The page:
Higher education is expensive and getting more so, as Ruth Simon reports in the Wall Street Journal:
The average amount that students at public colleges paid in tuition, after state and institutional grants and scholarships, climbed 8.3% last year, the biggest jump on record, according to a report based on data from all public institutions in all 50 states to be released Wednesday by the State Higher Education Executive Officers Association. Median tuition rose 4.5%.
For many, many young people, one certain outcome of spending four, or more, years acquiring a degree is ... debt. More than a trillion dollars worth. This is more than what Americans hold in total credit card debt. It is also, as the FT reports, a "drag on the recovery."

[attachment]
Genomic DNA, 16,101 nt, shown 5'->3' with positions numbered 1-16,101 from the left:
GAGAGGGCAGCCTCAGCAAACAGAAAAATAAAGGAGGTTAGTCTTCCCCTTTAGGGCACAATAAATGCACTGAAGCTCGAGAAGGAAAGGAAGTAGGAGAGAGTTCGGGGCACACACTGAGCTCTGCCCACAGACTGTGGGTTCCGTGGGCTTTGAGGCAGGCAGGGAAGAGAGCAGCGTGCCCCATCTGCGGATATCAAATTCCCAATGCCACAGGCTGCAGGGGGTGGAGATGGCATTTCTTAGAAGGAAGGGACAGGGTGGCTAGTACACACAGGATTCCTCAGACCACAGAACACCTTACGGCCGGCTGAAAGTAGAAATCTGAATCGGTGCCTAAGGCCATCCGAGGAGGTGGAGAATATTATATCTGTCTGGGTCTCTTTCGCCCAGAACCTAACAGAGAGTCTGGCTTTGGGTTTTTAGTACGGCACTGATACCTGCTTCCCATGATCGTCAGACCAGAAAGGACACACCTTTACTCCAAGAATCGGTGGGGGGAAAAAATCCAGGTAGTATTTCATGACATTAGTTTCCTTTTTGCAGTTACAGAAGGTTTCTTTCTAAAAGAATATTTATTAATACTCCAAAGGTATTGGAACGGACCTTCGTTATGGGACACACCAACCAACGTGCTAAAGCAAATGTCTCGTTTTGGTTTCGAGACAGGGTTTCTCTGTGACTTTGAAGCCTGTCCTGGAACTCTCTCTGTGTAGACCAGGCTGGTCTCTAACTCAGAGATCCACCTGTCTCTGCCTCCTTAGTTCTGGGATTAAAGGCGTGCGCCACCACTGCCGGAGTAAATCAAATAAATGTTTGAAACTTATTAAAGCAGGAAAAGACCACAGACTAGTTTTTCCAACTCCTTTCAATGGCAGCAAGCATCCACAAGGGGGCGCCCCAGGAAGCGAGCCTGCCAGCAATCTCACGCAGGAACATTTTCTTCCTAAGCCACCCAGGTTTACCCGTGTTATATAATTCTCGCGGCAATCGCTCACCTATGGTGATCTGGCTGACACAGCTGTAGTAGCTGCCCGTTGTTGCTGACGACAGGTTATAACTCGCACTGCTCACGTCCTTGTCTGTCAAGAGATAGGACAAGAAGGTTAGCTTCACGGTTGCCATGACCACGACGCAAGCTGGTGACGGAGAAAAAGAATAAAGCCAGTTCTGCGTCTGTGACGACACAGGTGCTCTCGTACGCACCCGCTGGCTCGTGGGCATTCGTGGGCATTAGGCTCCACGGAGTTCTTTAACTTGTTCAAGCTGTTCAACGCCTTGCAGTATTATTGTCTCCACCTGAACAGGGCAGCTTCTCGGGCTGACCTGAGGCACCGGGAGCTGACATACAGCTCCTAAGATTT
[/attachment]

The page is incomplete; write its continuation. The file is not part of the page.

To which many who struggle with that debt, not least because they cannot find employment of the sort a degree was supposed to guarantee them, might ask: "What recovery?"
If there is one, that would be news to many young people. As Terence D. Grado reported recently in the Washington Times:
If you factor in the more than 1.7 million young people who have simply given up looking for work because opportunities are so scarce, the effective unemployment rate for 18- to 29-year-olds is a stunning 16.3 percent. Last year, Rutgers University found that half of recent college grads are unemployed or underemployed. Further, Pew found that among all millennials, only 30 percent consider their current job a career. In other words, working part time for a few weeks during Christmas not cutting it — millennials want real jobs that put them on an actual career path.